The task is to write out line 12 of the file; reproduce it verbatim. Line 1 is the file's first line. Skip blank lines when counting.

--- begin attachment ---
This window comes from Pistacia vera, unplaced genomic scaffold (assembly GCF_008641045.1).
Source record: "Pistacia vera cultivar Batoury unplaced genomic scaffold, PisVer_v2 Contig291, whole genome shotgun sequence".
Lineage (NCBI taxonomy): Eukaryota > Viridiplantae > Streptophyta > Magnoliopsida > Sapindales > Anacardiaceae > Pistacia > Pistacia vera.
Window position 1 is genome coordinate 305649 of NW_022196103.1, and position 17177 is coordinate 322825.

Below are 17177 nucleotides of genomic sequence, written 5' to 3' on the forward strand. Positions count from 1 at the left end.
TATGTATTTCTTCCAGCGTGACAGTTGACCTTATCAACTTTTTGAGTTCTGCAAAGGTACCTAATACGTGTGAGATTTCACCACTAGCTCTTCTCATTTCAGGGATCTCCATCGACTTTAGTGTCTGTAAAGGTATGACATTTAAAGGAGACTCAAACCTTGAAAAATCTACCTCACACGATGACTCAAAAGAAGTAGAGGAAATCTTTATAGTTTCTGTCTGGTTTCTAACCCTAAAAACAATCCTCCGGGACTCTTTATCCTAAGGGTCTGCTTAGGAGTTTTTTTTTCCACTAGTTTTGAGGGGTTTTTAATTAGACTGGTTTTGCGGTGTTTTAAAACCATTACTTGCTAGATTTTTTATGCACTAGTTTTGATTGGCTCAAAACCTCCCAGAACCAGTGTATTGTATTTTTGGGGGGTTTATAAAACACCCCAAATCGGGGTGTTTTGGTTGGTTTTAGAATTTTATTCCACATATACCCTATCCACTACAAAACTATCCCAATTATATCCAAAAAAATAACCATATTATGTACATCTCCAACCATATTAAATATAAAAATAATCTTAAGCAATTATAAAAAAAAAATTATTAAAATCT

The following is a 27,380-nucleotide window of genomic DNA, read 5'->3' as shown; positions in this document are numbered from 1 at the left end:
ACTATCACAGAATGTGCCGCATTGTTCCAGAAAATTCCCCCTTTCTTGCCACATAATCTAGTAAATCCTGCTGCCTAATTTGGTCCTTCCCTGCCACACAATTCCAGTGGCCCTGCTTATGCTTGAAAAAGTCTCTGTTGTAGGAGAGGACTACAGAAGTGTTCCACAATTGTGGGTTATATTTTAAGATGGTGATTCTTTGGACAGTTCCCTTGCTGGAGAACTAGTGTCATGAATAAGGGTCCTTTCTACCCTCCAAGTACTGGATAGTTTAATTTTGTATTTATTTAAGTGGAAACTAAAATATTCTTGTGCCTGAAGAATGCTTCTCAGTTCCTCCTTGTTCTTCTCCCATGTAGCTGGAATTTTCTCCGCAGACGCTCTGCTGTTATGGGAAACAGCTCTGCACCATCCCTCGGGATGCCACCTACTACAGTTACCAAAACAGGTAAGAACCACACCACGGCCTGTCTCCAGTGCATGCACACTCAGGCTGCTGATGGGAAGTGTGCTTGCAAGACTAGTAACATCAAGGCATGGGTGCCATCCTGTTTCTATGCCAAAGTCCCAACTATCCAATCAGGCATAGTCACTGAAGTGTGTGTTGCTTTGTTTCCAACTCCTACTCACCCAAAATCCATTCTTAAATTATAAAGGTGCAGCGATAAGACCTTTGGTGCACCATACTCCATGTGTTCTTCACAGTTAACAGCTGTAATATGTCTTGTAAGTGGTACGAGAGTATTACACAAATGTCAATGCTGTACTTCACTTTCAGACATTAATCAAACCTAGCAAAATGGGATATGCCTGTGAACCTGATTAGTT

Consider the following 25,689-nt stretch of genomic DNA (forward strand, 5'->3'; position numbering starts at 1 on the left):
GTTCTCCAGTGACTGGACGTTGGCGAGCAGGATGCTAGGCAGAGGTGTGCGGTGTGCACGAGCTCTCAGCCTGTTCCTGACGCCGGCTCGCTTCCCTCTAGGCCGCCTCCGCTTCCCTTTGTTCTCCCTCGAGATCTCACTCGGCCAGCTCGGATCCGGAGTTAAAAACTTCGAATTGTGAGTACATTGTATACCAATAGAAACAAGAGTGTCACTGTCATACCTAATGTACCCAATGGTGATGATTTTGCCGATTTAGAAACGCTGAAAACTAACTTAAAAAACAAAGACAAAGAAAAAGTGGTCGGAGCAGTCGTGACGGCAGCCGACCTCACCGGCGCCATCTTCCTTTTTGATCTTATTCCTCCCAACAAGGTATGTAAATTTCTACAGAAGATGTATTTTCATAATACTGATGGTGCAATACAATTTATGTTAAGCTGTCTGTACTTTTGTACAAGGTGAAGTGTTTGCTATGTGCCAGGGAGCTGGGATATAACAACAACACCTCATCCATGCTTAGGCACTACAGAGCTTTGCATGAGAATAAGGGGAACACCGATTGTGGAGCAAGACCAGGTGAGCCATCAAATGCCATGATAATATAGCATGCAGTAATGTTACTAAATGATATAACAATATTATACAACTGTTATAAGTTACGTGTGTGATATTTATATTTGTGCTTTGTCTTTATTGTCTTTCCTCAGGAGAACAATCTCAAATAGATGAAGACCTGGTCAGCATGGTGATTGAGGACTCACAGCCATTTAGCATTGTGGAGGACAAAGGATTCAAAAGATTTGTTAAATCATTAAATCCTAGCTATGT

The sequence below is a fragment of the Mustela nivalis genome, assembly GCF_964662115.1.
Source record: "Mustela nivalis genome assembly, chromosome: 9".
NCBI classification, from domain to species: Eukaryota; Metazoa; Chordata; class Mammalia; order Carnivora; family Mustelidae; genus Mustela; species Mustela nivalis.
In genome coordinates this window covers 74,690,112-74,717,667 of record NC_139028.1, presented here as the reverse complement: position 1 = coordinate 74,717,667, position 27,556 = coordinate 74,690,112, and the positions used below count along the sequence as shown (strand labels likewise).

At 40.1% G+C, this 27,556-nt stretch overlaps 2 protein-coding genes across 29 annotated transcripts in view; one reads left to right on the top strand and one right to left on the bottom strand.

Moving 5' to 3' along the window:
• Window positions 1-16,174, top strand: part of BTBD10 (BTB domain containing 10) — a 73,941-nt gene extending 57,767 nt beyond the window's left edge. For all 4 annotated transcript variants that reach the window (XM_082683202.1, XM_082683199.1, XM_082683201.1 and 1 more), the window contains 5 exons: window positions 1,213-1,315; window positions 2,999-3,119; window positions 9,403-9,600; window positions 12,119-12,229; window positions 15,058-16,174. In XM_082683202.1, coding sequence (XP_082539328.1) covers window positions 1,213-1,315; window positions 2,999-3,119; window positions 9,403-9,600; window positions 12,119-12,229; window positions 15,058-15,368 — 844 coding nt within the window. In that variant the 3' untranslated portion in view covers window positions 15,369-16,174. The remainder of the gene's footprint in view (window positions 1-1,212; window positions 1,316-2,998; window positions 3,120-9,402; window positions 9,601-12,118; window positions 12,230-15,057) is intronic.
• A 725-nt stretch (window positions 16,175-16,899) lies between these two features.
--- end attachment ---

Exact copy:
Source record: "Mustela nivalis genome assembly, chromosome: 9".